Publications by authors named "Raido Paasma"

9 Publications

  • Page 1 of 1

Variation of drugs involved in acute drug toxicity presentations based on age and sex: an epidemiological approach based on European emergency departments.

Clin Toxicol (Phila) 2021 Oct 16;59(10):896-904. Epub 2021 Mar 16.

Emergency Department, Hospital Clínic, IDIBAPS, Barcelona, Spain.

Objective: To analyse the relative percentage of acute recreational drug toxicity emergency department (ED) presentations involving the main drug groups according to age and sex and investigate different patterns based on sex and age strata.

Methods: We analysed all patients with acute recreational drug toxicity included by the Euro-DEN Plus dataset (22 EDs in 14 European countries) between October 2013 and December 2016 (39 months). Drugs were grouped as: opioids, cocaine, cannabis, amphetamines, gamma-hydroxybutyrate (GHB), hallucinogens, new psychoactive substances (NPS), benzodiazepines and ketamine. Descriptive data by age and sex are presented and compared among age/sex categories and among drug families.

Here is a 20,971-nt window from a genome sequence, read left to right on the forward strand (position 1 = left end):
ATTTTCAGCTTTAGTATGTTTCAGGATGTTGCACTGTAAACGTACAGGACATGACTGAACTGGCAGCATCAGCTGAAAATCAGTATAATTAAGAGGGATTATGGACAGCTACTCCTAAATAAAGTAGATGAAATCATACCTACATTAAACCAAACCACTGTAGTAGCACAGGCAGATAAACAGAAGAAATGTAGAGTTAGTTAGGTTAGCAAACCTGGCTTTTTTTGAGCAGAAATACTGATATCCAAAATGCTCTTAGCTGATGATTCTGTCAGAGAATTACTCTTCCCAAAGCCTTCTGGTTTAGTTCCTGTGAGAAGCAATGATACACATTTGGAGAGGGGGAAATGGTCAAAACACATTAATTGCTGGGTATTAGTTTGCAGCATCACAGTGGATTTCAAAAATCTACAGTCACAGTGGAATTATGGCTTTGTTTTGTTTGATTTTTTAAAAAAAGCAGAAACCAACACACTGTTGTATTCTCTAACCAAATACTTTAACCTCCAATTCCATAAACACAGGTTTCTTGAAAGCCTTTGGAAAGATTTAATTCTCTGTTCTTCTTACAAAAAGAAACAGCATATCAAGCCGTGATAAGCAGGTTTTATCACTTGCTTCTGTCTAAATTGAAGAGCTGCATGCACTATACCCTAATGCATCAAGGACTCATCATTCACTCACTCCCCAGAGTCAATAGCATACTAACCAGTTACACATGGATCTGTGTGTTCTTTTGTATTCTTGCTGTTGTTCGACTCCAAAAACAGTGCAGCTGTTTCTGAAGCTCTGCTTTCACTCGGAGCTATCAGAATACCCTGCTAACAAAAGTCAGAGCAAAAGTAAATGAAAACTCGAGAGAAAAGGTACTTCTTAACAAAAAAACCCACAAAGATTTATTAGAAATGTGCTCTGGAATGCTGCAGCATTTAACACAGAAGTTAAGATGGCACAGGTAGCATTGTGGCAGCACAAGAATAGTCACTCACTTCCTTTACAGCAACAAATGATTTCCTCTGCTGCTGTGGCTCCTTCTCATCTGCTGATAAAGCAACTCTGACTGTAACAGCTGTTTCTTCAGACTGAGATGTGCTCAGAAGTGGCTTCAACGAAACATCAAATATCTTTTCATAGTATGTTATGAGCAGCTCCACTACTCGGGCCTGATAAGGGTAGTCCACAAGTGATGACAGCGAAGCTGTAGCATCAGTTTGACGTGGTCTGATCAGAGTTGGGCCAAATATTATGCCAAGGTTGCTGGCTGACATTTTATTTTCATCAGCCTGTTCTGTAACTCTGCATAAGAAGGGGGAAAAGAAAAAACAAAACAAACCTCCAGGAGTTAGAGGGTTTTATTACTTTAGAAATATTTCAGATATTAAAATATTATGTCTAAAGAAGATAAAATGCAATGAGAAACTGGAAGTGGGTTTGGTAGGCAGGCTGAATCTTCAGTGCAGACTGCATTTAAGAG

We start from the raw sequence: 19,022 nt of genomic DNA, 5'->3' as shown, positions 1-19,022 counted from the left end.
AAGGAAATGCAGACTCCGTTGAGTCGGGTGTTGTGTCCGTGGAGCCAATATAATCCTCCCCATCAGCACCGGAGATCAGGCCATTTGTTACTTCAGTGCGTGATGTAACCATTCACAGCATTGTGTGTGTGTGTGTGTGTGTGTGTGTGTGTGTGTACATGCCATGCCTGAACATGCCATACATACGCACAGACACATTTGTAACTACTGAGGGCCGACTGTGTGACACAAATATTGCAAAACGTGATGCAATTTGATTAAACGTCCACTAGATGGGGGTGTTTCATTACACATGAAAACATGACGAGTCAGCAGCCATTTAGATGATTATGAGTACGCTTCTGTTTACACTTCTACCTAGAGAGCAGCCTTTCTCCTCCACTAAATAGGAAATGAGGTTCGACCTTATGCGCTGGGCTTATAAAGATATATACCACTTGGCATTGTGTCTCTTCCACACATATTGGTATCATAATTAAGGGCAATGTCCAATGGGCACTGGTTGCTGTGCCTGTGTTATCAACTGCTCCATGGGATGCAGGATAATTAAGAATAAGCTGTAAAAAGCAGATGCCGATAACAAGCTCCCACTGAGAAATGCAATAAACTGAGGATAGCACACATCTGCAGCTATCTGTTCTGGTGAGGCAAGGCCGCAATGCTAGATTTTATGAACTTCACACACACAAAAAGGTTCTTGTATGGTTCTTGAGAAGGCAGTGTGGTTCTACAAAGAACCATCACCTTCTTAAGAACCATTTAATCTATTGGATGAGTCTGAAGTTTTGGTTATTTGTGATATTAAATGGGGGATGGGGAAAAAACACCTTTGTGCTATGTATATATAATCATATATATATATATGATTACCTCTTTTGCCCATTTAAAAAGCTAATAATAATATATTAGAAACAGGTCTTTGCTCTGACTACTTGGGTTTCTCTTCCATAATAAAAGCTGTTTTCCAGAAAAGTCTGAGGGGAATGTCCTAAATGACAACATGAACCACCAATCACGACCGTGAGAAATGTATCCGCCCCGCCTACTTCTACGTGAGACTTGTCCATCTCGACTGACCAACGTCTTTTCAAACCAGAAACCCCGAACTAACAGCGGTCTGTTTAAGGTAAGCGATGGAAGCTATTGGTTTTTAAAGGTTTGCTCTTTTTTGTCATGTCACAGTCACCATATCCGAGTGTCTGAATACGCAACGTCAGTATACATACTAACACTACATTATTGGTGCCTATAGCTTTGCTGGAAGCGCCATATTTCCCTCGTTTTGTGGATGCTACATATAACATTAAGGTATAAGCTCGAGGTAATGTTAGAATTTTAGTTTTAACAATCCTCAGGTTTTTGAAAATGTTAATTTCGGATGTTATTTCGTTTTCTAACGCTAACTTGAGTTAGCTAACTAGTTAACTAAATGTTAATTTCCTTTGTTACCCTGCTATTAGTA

Results: Of 17,371 patients were included during the 39-month period, 17,198 (99.0%) had taken at least one of the investigated drugs (median age: 31 years; 23.9% female; ethanol co-ingestion recorded in 41.5%, unknown in 31.2%; multiple drug use in 37.9%). Opioids (in 31.4% of patients) and amphetamines (23.3%) were the most frequently involved and hallucinogens (1.9%) and ketamine (1.7%) the least. Overall, female patients were younger than males, both in the whole cohort (median age 29 vs. 32 years;  < 0.001) and in all drug groups except benzodiazepines (median age 36 vs. 36 years;  = 0.83). The relative proportion of each drug group was different at every age strata and some patterns could be clearly described: cannabis, NPS and hallucinogens were the most common in patients <20 years; amphetamines, ketamine and cocaine in the 20- to 39-year group; GHB/GBL in the 30- to 39-year group; and opioids and benzodiazepines in patients ≥40 years. Ethanol and other drug co-ingestion was more frequent at middle-ages, and multidrug co-ingestion was more common in females than males.